A great article Zoe, thank you.

  4. Jay March 18, 2021 at 8:17 pm #

    How many black social workers get the opportunity to progress to management and senior leadership positions? Very few. My Team Leader told me if the white people don’t like me I won’t get considered for senior positions. So I have to brown nose and work 5 times as hard as my white colleagues. Can’t wait to hand my notice in after my ASYE. Oh, I’m more likely to fail my ASYE to, I’m black I apologise.

  5. Orton March 18, 2021 at 9:57 pm #

    I profoundly disagree with Nihat and Siobhan. This isn’t about class or religion. Its about black people. I am very happy that this campaign cuts through the discrimination narrative. The nab of the action is very simple: only black people experience racism. All other ethnic minorities may experience discrimination. If white people want to gate crush then they need to know which end of the que to stand in. If that frightens you then you should exit our company. What China does to it’s own citizens is not a concern of black people. Good on collagues to keep to the anti-racism agenda. We’ve been polite too long.

  6. Adrian March 18, 2021 at 11:29 pm #

    Strange kind of anti-racism that defines itself by the yardstick of being or not being promoted to “senior leadership.” When I used to get chased and harassed in the streets after anti-racist demonstrations I never thought “you lot just wait, once I become a manager there won’t be any racist NF thugs then.” How did we get it so wrong in the 1970s?

  7. Sally March 19, 2021 at 8:11 am #

    If Black Lives Matter then it’s very much about “disapproving” of St George’s flags, the Union Jack and most definitely EDL marches. Time social workers participated in society. Time social workers took their “Activism” into places where life struggles are fought. Time to risk outside of the sterile but no doubt safe spaces of the like minded. If by midnight today every position of senior management, professorships, university bastions and the positions that seem to matter to careers were occupied by a black person, we will still be living in a racist, oppressive, exploiting society. My pledge? Place myself amongst people who hate me for my colour, standing in solidarity with comrades to change an unequal society. I have no interest in neutering may rage by sweeping the dust of social work. And to those of you who will brickbat me about having to start somewhere: what was that about the “fallacy” “change from within?”

  8. Sachin March 19, 2021 at 1:26 pm #

    Look forward to a Pledge from those activists ‘honoured’ by Queen Elizabeth II with baubles on behalf of the British Empire that as champions of decolonising education and the institutions, they will now return them.

  9. Ken March 19, 2021 at 2:47 pm #

    Personally I agree with those critiquing the lack of focused political thrust of this campaign but I commend Omar Mohamed, Diana Katoto and Charlie Perrett for rising up. Our differences should be our strength. I hope we meet at the end of our struggle for justice whichever road we choose to travel to get there.

  10. Unknown Person March 19, 2021 at 7:09 pm #

    It is sad that some may not understand the struggles that black people face on a day to day life because you do not encounter what we do. I am proud to be a black social worker and contribute to the society whereby some of my service users looks like me and some don’t.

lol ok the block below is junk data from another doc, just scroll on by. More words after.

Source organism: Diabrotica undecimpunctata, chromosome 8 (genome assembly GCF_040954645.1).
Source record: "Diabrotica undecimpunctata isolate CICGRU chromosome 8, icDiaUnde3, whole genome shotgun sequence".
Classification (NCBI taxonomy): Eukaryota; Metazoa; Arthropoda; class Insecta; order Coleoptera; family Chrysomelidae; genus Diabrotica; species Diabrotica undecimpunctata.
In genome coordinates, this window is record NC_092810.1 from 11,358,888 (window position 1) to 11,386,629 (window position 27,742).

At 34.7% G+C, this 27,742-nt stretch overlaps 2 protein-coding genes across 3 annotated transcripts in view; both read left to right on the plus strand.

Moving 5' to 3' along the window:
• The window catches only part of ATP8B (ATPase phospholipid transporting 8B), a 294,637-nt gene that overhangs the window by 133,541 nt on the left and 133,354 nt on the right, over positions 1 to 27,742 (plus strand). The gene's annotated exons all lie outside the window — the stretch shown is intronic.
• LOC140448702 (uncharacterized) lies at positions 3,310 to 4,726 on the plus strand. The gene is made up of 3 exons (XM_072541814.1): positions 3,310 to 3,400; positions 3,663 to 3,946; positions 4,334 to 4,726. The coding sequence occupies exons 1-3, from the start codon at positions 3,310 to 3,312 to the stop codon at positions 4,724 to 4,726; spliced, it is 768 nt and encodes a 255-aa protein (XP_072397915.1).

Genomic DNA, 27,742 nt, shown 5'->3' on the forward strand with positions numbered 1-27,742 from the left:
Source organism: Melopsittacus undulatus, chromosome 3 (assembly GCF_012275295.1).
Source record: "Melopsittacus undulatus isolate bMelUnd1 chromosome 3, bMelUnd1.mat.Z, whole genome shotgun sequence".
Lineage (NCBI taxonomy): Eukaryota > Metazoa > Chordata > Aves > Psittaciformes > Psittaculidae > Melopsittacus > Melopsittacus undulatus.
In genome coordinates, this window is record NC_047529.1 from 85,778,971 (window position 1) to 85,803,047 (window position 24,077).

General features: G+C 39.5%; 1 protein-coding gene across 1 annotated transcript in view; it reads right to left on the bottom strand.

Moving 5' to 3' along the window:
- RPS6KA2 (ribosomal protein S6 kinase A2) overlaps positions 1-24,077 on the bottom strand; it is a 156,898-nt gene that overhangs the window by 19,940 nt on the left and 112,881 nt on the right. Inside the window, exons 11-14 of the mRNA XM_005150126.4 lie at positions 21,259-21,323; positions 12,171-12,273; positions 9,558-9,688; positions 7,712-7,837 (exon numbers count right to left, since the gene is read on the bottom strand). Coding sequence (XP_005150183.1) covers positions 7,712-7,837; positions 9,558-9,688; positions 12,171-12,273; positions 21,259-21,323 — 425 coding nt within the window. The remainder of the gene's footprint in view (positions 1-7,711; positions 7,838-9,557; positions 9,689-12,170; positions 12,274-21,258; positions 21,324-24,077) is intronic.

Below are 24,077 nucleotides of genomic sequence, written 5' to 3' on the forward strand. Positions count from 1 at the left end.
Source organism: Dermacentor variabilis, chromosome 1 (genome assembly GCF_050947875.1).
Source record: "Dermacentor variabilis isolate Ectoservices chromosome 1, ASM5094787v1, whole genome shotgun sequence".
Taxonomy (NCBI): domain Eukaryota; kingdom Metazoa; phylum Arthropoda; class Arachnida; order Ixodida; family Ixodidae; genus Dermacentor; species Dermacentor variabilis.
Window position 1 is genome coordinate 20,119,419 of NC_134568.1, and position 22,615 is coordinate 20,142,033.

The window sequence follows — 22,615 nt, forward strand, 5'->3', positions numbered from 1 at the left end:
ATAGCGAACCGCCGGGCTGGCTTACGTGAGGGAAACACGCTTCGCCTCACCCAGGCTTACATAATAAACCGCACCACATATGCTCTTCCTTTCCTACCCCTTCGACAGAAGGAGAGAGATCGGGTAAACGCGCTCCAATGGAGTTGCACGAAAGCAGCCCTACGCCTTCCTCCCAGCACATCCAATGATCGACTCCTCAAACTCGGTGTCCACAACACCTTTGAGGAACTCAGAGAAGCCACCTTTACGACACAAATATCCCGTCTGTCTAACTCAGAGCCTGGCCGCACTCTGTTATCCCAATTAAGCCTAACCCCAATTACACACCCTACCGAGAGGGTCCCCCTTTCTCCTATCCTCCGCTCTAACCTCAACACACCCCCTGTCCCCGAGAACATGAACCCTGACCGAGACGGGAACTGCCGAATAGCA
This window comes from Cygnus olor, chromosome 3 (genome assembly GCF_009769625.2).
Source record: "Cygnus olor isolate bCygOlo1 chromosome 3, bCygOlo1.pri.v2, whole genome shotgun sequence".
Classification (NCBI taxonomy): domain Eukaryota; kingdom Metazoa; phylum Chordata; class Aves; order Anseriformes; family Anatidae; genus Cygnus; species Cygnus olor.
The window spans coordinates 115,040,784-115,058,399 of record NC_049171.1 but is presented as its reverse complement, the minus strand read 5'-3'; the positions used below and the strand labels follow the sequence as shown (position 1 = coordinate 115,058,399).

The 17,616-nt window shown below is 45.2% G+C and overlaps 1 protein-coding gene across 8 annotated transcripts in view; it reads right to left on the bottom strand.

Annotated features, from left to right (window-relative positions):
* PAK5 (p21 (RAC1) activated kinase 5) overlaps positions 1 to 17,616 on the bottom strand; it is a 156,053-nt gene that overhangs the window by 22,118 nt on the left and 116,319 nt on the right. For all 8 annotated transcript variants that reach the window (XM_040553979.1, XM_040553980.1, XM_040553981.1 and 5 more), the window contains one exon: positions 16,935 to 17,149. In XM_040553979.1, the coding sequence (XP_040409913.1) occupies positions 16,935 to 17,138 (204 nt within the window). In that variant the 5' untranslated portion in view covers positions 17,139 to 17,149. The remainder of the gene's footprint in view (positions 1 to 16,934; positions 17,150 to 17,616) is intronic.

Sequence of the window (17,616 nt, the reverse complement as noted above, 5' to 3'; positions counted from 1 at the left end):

I have seen the trauma that my black colleagues experience due to their accent. As well as the facial expressions made by my counterpart due to the way my black colleagues speaks. These are so evident in meetings and no one speaks out against this.

    “I have heard managers saying how do service users understand her when she can barely speak English”. Really, so who employed her. Trust me these a real life stories.

    To my White privileged colleagues take a day and reflect on the issues that we face. Yes, not everything is about Racism but 65% is and the unseemly attitude of institutions in the way this has a managed is disgraceful!

    The findings and research is out there for your disposal. Have a look at the proportionate of Black ASYE’s that fail the course. Some
    May say that it is due to incompetence? Really? Have you tried to understand why we may not understand you? Do you understand us and our Dialects?

    Let us be honest here, the truth has to be Said, some LA’s embrace black workers and support everyone to progress. However, majority do not and the evidence are so clear.

    I am sorry to say I never chose to be Black, however, I am proud to be Black. I have experienced racism and discrimination in past LA that I have worked in and I can speak out about this topic, because it has happened to me.

    I know how it feels and still deal with the trauma till today. I know how it feels to be favoured less that my counterparts, I know how it feels when I am told that how I write is not clear and does not make sense because of errors. I know how it feels when I have been told I don’t belong here due to the colour of my skin.

    Let us stop Institutional Discrimination and Racism.

    Though, I have learnt how to adapt and know when to speak out and if I am not happy about it I walk out. But some of my black colleagues do not know this because they are afraid of the unknowns. Such as failing their ASYE. Reform the system, Reform Social Work.

  11. Claudia March 20, 2021 at 6:51 pm #

    Thanks for explaining that the murder of Asian people in Atlanta by a white “sex addict” having a “bad day” is an act of discrimination not racism Orton. I am black but will take my position in the back of the que as advised for having the wrong ideas about racism. In the meantime I offer my solidarity to all peoples who are subjected to racist terror. Solidarity to my Jewish, Muslim and all persecuted religious fellow humans. Last time I paid attention the murdering racists didn’t seem to make a distinction between religion and race.

  12. Andy March 22, 2021 at 8:16 am #